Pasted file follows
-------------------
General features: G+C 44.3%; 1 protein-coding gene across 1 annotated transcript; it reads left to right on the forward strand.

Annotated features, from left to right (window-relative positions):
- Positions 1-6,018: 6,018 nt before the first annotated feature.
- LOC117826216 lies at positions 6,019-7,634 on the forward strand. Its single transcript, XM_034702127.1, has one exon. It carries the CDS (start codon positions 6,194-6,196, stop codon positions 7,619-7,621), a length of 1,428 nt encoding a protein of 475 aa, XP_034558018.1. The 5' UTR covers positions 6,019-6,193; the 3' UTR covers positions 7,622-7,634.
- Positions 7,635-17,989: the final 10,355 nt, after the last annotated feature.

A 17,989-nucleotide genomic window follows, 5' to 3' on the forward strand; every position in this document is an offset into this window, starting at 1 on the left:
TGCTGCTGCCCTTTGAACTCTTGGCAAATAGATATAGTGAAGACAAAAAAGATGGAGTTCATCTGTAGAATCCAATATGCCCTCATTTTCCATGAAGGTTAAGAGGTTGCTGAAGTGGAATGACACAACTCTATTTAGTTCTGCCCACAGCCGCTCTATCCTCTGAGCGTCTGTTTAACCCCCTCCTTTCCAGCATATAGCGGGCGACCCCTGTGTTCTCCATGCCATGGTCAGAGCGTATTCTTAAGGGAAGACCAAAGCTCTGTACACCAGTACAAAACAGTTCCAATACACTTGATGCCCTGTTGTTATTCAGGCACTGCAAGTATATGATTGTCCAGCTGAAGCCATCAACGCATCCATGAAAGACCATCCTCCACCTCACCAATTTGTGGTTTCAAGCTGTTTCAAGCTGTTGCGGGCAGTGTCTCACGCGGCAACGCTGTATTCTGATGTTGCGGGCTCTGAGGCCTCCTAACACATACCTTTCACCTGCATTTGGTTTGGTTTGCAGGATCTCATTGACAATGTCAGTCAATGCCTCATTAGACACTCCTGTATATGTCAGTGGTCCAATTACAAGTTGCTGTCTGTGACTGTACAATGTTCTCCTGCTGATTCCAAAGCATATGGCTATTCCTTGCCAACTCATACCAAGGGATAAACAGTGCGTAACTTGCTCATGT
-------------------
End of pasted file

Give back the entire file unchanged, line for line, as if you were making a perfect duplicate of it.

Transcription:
General features: G+C 44.3%; 1 protein-coding gene across 1 annotated transcript; it reads left to right on the forward strand.

Annotated features, from left to right (window-relative positions):
- Positions 1-6,018: 6,018 nt before the first annotated feature.
- LOC117826216 lies at positions 6,019-7,634 on the forward strand. Its single transcript, XM_034702127.1, has one exon. It carries the CDS (start codon positions 6,194-6,196, stop codon positions 7,619-7,621), a length of 1,428 nt encoding a protein of 475 aa, XP_034558018.1. The 5' UTR covers positions 6,019-6,193; the 3' UTR covers positions 7,622-7,634.
- Positions 7,635-17,989: the final 10,355 nt, after the last annotated feature.

A 17,989-nucleotide genomic window follows, 5' to 3' on the forward strand; every position in this document is an offset into this window, starting at 1 on the left:
TGCTGCTGCCCTTTGAACTCTTGGCAAATAGATATAGTGAAGACAAAAAAGATGGAGTTCATCTGTAGAATCCAATATGCCCTCATTTTCCATGAAGGTTAAGAGGTTGCTGAAGTGGAATGACACAACTCTATTTAGTTCTGCCCACAGCCGCTCTATCCTCTGAGCGTCTGTTTAACCCCCTCCTTTCCAGCATATAGCGGGCGACCCCTGTGTTCTCCATGCCATGGTCAGAGCGTATTCTTAAGGGAAGACCAAAGCTCTGTACACCAGTACAAAACAGTTCCAATACACTTGATGCCCTGTTGTTATTCAGGCACTGCAAGTATATGATTGTCCAGCTGAAGCCATCAACGCATCCATGAAAGACCATCCTCCACCTCACCAATTTGTGGTTTCAAGCTGTTTCAAGCTGTTGCGGGCAGTGTCTCACGCGGCAACGCTGTATTCTGATGTTGCGGGCTCTGAGGCCTCCTAACACATACCTTTCACCTGCATTTGGTTTGGTTTGCAGGATCTCATTGACAATGTCAGTCAATGCCTCATTAGACACTCCTGTATATGTCAGTGGTCCAATTACAAGTTGCTGTCTGTGACTGTACAATGTTCTCCTGCTGATTCCAAAGCATATGGCTATTCCTTGCCAACTCATACCAAGGGATAAACAGTGCGTAACTTGCTCATGT